Here’s a strange accidental free money event in Houston, Texas. The bank could have told people to return the overage or be charged with robbery. It may have been possible to just take the amount people were overpaid out of customer’s existing bank accounts with a note that they corrected an error. Bank of America opted to just let insurance pay for the loss, free money, no penalty, “our mistake.”
Customers swarmed a Houston Bank of America branch over the weekend, fights breaking out as they vied for hundred-dollar bills being spewed out by a rogue ATM in lieu of $10 bills.
Cars lined up by the dozens filled with banking customers hungry for a windfall after a customer who had lucked out posted on social media upon withdrawing money from the lucky machine.
… Instead of the $10 he requested, a $100 bill landed in his hand. The customer posted about it, prompting a rush on the ATM as people flocked there looking for some free cash, authorities told KPRC2 News in Houston. It was two hours before authorities were called to quell the melee and stem the flow of money.
An ATM was taken out of service in Houston after customers reported it was distributing $100 bills instead of $20 bills.
The Harris County Sheriff’s Office said the Bank of America ATM was swarmed by customers Sunday evening after a social media post alerted locals that the cash machine near Interstate 45 and Farm to Market Road 1960 in Harris County had given out a $100 bill instead of the requested $20.
Police said fights broke out at the ATM before deputies arrived to calm the scene and stop customers from exploiting the apparent glitch.
The ATM remained out of service Monday while the bank investigated. It was unclear how many $100 bills had been mistakenly distributed and whether customers who took them had committed a crime.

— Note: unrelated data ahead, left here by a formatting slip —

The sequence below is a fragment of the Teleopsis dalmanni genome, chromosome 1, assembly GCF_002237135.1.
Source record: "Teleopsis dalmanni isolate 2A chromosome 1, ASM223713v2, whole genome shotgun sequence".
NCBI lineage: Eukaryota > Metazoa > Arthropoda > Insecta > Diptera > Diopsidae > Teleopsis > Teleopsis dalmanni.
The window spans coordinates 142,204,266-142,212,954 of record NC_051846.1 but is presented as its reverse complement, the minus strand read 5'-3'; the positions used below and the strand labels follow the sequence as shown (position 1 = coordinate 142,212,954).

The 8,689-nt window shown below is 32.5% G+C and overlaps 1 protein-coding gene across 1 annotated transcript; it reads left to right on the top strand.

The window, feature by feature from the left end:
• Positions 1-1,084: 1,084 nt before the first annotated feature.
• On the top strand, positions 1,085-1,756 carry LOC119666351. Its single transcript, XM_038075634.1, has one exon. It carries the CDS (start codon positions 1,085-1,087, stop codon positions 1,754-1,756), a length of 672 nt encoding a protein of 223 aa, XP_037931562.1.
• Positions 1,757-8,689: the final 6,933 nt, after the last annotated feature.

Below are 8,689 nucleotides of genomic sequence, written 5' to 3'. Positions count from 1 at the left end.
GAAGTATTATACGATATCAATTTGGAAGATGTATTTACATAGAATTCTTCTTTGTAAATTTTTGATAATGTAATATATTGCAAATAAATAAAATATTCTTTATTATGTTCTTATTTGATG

It may be unclear to UPI how many $100 bills were mistaken given out, but the ATM owner will know.
At 3 minutes per transaction, with maximum daily withdrawals set, with, let’s say 8 hours of giving away free money, and with limits as to how much each machine holds ($10,000 to $200,000, but sometimes less), what could be the maximum loss?
Who fights for a chance to have their bank account involved in a mess like this? A YouTube comment explains:
People had bought money cards at a local Walgreens hoping to use it at the ATM… I don’t know if it would have worked. This area, we live pay check to pay check. I hear so much about the demographics… that is what it is… a pay check to pay check kind of area. I myself have a 20 year old car and sleeping on an inflatable mattress. I would be tempted to do the same… I’m so close to finishing college… I’m just not willing to ruin my future.
Via AA, YouTube
So you show up in a hoodie with a Walgreens money card, rob a bank of $90 via an ATM and then what? Nothing. The bank let everybody keep the extra money. Happy shopping.
“This was an incident at a single ATM in Houston caused when a vendor incorrectly loaded $100 bills in place of $10 bills,” the bank said in a statement obtained by KPRC 2 News. We have resolved the matter. Customers will be able to keep the additional money dispensed.”
It is interesting to watch what this possibly simulated universe rewards. Who pays for the bank’s loss? Insurance. FDIC itself does not insure against robbery, but I believe it would be covered by a banker’s blanket bond.
From the FDIC website under the heading “What’s not insured?”:
Defalcation implies that funds have in some way been mishandled, particularly where an officer or agent has breached his or her fiduciary duty. It is commonly applied to public officers who fail to account for money received by them in their official capacity, or to officers of corporations who misappropriate company funds for their own private use.
Colloquially, the term is used to mean any type of bad faith, deceit, misconduct, or dishonesty.
Beware the ebbing moral tone in society.